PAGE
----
Understanding nonfiction and informational writing is essential to our survival in adulthood. We need to discern the dosage for medications, criteria for job applications, ingredients to avoid for allergies, and many other things. In terms of social interaction and thought development, comprehending nonfiction texts means being able to analyze and evaluate the validity of different concepts.

A while back I wrote about the U.S. adult literacy rates and the implications for K-12 reading instruction. It’s even more important now that we’ve reached the age of #FakeNews and #AlternativeFacts. Every day, millions of American adults fall prey to dubious writing because they lack the skills to be critical analyzers of nonfiction/informational writing. One way that parents can combat this in their children is consistent exposure to quality nonfiction writing in childhood.

Read “Needed: More Critical Readers and Thinkers” here

One of the areas students struggle with the most is understanding nonfiction texts. Whether it is basic comprehension questions or open-ended responses requiring depth, many students aren’t confident in their ability to give accurate answers or select relevant evidence from the text to support themselves. When I was teaching, we worked diligently throughout the year learning strategies specifically for nonfiction texts. We spent countless hours deconstructing articles for organizational patterns, tone, rhetorical strategies, use of evidence etc. I knew that they would be required to

young boys reading nonfiction reference books

Photo from the public domain

read, analyze, and write nonfiction on their state and college entrance exams, so there was some added urgency there. Elementary students must do the same these days on state tests, so it’s imperative that children gain exposure to informational texts earlier.

Over the course of the school year, my students became more fluent in written and verbal communication. I marveled at how they began to analyze texts without receiving directions from me. By the end of the school year, their confidence and ability to critique nonfiction writing were mountains higher than before, and I heard a lot less sighing when it was time to read the real stuff. Moreover, students started mentioning articles and books they’d read on their own time. It was indeed a wonderful thing to witness.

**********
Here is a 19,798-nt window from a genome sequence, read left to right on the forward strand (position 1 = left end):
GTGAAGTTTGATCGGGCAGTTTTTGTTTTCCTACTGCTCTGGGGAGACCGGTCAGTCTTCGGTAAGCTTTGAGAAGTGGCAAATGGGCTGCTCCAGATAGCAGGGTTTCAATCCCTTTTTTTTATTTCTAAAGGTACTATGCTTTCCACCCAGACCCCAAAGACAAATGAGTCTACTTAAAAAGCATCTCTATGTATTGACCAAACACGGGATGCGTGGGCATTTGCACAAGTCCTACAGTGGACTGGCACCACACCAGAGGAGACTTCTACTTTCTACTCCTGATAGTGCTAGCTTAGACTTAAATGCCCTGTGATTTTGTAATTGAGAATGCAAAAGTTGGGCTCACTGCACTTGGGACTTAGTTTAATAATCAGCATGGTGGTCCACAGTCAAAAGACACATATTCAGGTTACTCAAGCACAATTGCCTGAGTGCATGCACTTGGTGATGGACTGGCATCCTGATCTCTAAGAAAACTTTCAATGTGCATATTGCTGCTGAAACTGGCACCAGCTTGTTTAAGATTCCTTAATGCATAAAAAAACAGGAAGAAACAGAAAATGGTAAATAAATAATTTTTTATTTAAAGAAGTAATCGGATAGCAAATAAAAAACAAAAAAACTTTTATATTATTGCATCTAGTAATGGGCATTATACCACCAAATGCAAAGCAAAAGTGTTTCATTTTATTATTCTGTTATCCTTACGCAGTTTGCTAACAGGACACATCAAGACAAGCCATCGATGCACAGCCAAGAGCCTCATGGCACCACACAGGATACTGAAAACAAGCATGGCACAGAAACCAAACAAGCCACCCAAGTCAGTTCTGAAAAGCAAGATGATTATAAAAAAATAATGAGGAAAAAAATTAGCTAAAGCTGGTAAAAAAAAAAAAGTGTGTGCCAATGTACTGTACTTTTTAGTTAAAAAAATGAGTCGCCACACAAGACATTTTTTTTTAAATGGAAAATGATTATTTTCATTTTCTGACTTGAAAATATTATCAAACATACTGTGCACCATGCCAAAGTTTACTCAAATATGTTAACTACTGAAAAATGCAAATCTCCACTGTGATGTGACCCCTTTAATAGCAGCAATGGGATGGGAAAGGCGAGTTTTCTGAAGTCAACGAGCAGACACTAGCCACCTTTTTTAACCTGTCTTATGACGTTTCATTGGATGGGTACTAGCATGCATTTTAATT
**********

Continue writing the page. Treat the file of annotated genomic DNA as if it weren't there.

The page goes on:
That’s at school though, so the question is how can parents support nonfiction reading at home? Well, I recognize that not every child has access to unlimited resources, so I’d like to offer some options in hopes that parents can try at least one of them in the near future.

Read interesting nonfiction books together.

One of the most common reasons children don’t read nonfiction books is they tend to be dense and uninteresting. Sometimes it’s a matter of preference. Other times, adults have done a terrible job at writing with kids in mind. Think about what your child loves to do. That could be sports, dance, video games, or something else. Then, find kid-friendly nonfiction books about those topics. Your local public library, your child’s school library, Amazon, Barnes & Noble, local 1/2 price bookstores, and others can help you locate exactly what you need. Here are some book series to get you started: